Writing memoirs

Ok, enough of the car crash stuff. I may be sporting some broken ribs, so I’m wrapped up with no place to go. I may as well blog ’til the beagle returns from carousing with her poodle friends and mixes up a batch of margaritas. While I’m waiting, let’s talk memoirs.

We all think our lives are hideously fantastic and anyone with a firing synapse would lurve our stories. Hence our love affair with memoirs. The truth is that most of us are pretty damned dull, and our stories would leave most yawning and poking our sides with a sharp stick just to stay awake. Yet many times each week, I receive memoir queries that result in instant death rejection. The reasons vary, but I’d like to bring up the main reasons I pass.

Keep in mind that all these elements are interrelated.

Who Are You? I don’t care that you’re not a household name because there is a huge audience who loves reading memoirs and biographies. What you lack in name recognition you make up for in content. You need to have a strong platform in order to create demand for your particular topic.

If you’re Uncle Fergus and spent your early life on a farm making moonshine, then I’ll expect you to have some sort of platform that will have readers flooding to hear you speak or attend your events. A platform for Uncle Fergus could be that he now works for Jim Beam. What a hoot that would be, eh?

But if you’re someone who had some interesting times back in the day and you now crochet toilet paper doilies for a living, then this isn’t a platform conducive to creating demand.

What Is Your Message? Since I don’t necessarily care if you’re a household name, that leaves one thing in your favor; your message. What’s your story? Whether your theme is inspirational or educational, your life has to say something and deliver some sort of punch that will stay with the reader for years.

It’s about making an impact, and that’s why I love memoirs so much. These are real people who did real things, and I want to grow, be inspired, charmed, or learn something from their adventures.

Going back to Uncle Fergus and his moonshine still on the farm; I had an actual query along these lines, and my first question was, “who cares?” Sure, there are narratives about times gone by, but they must offer some muscle behind their perspective. Uncle Fergus may have been quite a character in his time, but so what? So is the beagle, and god forbid anyone ever write about her.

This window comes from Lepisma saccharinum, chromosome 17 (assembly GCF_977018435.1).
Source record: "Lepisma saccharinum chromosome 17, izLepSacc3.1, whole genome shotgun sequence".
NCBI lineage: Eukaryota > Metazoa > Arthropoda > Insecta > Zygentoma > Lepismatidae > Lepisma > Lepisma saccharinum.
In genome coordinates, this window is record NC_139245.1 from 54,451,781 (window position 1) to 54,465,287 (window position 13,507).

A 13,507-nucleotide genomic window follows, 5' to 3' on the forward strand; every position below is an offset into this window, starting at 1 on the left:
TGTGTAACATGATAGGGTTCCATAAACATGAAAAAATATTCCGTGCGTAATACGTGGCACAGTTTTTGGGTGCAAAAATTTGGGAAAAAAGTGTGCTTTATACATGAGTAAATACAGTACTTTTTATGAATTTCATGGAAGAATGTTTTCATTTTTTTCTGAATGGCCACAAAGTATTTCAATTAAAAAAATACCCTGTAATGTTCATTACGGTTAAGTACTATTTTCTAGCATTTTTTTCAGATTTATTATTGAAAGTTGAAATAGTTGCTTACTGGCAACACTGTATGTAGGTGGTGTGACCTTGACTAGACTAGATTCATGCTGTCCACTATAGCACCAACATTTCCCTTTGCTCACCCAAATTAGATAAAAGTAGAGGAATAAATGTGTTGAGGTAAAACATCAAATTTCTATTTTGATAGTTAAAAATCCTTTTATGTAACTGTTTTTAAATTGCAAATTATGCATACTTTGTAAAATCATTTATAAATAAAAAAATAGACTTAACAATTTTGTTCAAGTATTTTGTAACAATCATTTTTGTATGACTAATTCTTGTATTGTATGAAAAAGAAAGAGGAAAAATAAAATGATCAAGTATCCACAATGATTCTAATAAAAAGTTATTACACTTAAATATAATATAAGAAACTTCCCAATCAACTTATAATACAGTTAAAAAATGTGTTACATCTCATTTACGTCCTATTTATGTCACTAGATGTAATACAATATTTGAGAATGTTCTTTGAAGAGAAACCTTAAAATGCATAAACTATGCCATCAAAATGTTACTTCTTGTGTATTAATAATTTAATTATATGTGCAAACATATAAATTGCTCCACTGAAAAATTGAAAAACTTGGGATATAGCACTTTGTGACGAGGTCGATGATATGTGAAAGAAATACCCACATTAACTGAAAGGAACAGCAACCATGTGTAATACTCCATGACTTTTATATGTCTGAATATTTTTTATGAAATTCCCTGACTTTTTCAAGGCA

I get a ton of bi-polar memoirs, which is a huge topic, and I turn every one of them down. So why did I accept Mommy I’m Still In Here? Because Kate McLaughlin offered a perspective unique to everything currently on the shelves. She talked of hope, of success, of faith, of staying together no matter how bad it got. And it got terrifyingly bad. Hers was a book that I knew would bring inspiration to thousands and didn’t have the same oft-repeated message.

“Cancer, divorce, mid-life crisis, I’m learning to stand on my own two feet” are overdone categories that they’re cliche, and that’s why I usually avoid these topics. I’m not a fan of literary Peeping Toms, and many of these memoirs have that feel to them. There isn’t a message, but more of a “hey look what we endured.” To what end?

If you are writing a memoir, define what you have to say and why anyone would care. “Look at what I endured or overcame” stories aren’t appealing to me unless they have a specific purpose. This is my biggest reason for rejecting memoirs.

Who Is Your Audience? Most writers of memoirs are normally too wrapped up in their own stories to understand that they need to appeal to a specific audience. They lack objectivity, so their first inclination is to state that “this book is for everyone!” Well, no it isn’t. Most memoirs have a target audience and can branch out from there provided the subject matter has wide appeal.

If you’ve written about your experiences of overcoming cancer, you know your audience is cancer victims and their families. But you must have the platform and message to attract them. If your memoir has more inspirational elements, then you need to dig a bit deeper to define where that audience can be found – which gets me back to Who Are You?

What Is Your Competition? I call this Been Thar, Done That. If you have a story that centers on any of the usual suspects: cancer, divorce, midlife crisis, bi-polar, death, then you MUST know your competition in order to determine whether your message is unique  to an over-impacted category.Otherwise, how do you know if you really have a story at all?

You must also know exactly how and why your story isn’t a retread of fifty other books that cover the same topic because we’re gonna ask. This is the material we use when pitching your book to the genre buyers and reviewers. Unique = happy editor, sales teams, and genre buyers. Same-same = rejection.

Sadly, the lack of knowing one’s competition makes up the bulk of my memoir rejections.

As you can see, writing is no longer a matter of “If I write it, they will come.” Nope, we gotta let readers know who you are so they’ll run to their bookstores, kicking and screaming the doors down to buy your book.

10 Responses to Writing memoirs